“Portrait of the Marquis of Miramon” (1865)
The paintings do their own kind of performance. James Tissot’s “Portrait of the Marquis of Miramon” (1865) presents an outdoor family portrait amidst the fall foliage, Madame Miramon’s skirt and sash flowing with crisp blue hues. Monsieur Miramon sits aloof in his somber gray riding outfit, his son looking royal in his ochre silks. Tissot’s works are dominant in this show both in their lush details and vibrant colors, but also in how they each present a highly stage scene of subjects who seem so desperate to be looked at. This desperation is also seen in Frédéric Bazille’s “Family Reunion” (1867) where a casual day in the park looks more like an actors’ gathering for the promotion of their next stage play. Your eye moves across the canvas following the color of the skirts from the folded sheens of the older lady’s dark blue, to the lighter prints of the younger women to the right. But these paintings distract me, like the mannequins floating around me, for I couldn’t anything else but notice the skirts or the delicacy of the sheer sleeves of the woman in the back, or the striped bodice of the other woman off to the right. You start to wonder how the painter achieved such delicacy with oil on canvas and you forget that this effect, this rendering in all its precise details is really just a beautiful illusion.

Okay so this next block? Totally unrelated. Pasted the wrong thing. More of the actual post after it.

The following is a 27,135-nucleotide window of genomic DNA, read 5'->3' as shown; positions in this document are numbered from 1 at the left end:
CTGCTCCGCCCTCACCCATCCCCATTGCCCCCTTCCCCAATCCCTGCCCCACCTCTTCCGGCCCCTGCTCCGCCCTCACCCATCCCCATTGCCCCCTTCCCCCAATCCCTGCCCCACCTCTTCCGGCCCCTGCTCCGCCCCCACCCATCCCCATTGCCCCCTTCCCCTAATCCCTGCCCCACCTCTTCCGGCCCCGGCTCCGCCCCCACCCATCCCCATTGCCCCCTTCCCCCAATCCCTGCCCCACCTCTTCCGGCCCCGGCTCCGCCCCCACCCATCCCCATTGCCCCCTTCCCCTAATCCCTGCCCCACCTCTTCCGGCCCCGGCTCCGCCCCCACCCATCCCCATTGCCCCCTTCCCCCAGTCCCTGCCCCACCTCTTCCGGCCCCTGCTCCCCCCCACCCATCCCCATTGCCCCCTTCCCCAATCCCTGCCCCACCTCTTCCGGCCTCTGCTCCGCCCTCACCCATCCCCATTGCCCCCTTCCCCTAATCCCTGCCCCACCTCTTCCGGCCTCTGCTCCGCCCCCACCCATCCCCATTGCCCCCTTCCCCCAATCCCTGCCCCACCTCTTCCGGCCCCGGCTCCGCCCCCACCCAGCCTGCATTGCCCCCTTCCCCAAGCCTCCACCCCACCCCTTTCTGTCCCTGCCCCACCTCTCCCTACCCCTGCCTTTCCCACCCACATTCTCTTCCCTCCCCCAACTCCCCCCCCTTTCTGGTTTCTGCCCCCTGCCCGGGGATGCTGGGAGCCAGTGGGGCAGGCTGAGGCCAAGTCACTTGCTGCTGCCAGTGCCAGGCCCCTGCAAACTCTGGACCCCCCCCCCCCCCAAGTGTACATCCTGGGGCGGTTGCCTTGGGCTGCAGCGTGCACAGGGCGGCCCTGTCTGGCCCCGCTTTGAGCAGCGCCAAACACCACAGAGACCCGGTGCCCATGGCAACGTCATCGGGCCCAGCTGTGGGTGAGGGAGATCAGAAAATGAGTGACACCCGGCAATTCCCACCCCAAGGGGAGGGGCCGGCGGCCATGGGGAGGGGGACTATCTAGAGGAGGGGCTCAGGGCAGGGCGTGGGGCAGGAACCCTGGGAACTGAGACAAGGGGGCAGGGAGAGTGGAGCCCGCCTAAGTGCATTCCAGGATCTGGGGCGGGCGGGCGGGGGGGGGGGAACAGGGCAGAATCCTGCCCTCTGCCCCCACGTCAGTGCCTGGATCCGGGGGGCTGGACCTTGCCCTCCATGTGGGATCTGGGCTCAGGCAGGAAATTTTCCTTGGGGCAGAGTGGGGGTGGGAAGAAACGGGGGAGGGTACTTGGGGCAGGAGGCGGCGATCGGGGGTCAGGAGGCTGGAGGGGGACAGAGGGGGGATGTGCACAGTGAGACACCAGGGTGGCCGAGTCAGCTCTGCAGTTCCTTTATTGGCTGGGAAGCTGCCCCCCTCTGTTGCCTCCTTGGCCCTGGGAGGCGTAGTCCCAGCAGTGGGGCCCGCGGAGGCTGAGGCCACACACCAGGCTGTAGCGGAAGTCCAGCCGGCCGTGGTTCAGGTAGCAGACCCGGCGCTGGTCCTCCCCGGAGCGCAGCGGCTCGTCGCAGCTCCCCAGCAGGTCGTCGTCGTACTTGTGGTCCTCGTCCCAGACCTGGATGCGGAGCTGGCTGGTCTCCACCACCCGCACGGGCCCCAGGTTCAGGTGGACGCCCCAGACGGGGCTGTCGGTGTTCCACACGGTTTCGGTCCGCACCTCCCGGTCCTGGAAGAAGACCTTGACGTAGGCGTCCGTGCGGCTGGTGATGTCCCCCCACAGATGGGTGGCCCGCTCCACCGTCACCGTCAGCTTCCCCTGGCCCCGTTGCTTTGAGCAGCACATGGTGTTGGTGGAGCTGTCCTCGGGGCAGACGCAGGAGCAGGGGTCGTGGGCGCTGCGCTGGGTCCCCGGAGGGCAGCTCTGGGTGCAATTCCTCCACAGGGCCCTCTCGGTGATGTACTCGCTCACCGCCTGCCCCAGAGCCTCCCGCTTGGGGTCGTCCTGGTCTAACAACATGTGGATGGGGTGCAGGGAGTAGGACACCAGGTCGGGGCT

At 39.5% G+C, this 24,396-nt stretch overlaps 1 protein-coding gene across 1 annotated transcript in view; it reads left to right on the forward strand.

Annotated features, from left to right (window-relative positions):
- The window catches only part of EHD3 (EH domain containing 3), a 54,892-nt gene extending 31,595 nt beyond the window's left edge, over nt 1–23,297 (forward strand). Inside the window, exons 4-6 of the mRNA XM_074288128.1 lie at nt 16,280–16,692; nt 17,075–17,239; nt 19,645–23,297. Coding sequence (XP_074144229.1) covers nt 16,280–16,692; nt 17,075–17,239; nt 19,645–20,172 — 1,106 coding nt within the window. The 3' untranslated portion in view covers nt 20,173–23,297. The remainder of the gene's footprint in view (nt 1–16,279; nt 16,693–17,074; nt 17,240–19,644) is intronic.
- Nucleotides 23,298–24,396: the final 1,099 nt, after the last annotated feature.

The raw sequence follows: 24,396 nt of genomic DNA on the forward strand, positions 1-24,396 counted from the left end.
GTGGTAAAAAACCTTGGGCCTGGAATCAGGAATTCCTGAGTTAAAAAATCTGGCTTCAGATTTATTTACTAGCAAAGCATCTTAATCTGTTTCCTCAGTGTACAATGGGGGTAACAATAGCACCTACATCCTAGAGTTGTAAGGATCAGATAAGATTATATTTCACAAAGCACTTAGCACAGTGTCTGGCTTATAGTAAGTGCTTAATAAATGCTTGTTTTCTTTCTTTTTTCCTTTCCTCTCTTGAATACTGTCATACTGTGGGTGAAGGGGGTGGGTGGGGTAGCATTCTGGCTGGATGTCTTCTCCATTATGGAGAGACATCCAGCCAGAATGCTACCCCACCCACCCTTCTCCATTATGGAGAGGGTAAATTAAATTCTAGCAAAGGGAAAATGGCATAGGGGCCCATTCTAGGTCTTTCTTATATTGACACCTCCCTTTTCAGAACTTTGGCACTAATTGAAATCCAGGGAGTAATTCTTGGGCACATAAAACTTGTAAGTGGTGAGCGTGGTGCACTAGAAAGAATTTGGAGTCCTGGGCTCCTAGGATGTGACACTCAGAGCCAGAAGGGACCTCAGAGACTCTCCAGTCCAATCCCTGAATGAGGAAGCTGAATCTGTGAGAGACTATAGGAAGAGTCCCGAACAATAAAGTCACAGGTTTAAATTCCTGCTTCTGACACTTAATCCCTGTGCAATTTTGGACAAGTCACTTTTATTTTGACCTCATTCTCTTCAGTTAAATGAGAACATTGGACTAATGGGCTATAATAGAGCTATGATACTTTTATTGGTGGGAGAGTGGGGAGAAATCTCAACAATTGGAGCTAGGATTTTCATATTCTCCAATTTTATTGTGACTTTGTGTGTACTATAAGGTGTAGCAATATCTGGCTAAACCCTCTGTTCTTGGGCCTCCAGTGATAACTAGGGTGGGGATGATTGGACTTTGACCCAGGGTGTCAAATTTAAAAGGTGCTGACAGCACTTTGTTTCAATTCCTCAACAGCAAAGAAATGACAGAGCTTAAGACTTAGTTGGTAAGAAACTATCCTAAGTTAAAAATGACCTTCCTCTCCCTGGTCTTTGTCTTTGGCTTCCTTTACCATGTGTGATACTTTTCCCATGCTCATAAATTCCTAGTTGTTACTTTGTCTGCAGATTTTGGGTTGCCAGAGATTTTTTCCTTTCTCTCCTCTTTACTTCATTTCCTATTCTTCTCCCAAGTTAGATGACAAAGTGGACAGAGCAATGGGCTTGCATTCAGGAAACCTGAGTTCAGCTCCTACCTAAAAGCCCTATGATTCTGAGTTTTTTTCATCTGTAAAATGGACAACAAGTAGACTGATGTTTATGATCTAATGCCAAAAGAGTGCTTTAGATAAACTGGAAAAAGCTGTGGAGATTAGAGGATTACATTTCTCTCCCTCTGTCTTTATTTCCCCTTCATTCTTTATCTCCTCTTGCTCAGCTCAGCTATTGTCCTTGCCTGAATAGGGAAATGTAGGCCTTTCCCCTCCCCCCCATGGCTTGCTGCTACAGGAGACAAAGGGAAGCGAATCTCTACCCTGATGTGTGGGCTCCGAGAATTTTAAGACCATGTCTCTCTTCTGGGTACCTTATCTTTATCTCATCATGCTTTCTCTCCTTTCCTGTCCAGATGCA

“Family Reunion” (1867)
It is not the precision of Tissot or Brazille that reminds you of this illusion, but rather the works by the Impressionists. As these artists did with the streetscapes and landscapes, with the bridges and the facades of buildings, they did with fashion as well: Turning the folds and flow of fabric into hazy filters of light and shadows. Édouard Manet’s “Lady with Fans (Portrait of Nina de Callias)” (1873) transforms the delicate dress, as well as the bedding and pillows she reclines upon, into pure brush strokes. The clothing seems to matter little for Manet, who presents a portrait that makes us aware from our first encounter that this is not a dress, but rather a painting of a dress. The proportions are not right. Her body looks distorted. The bed oddly angled. The woman’s skirt seems to flow into the textures and patterns around her. The painting is as much about a woman and her fans as it is about painting a woman with her fans.
“Lady with Fans” (1873)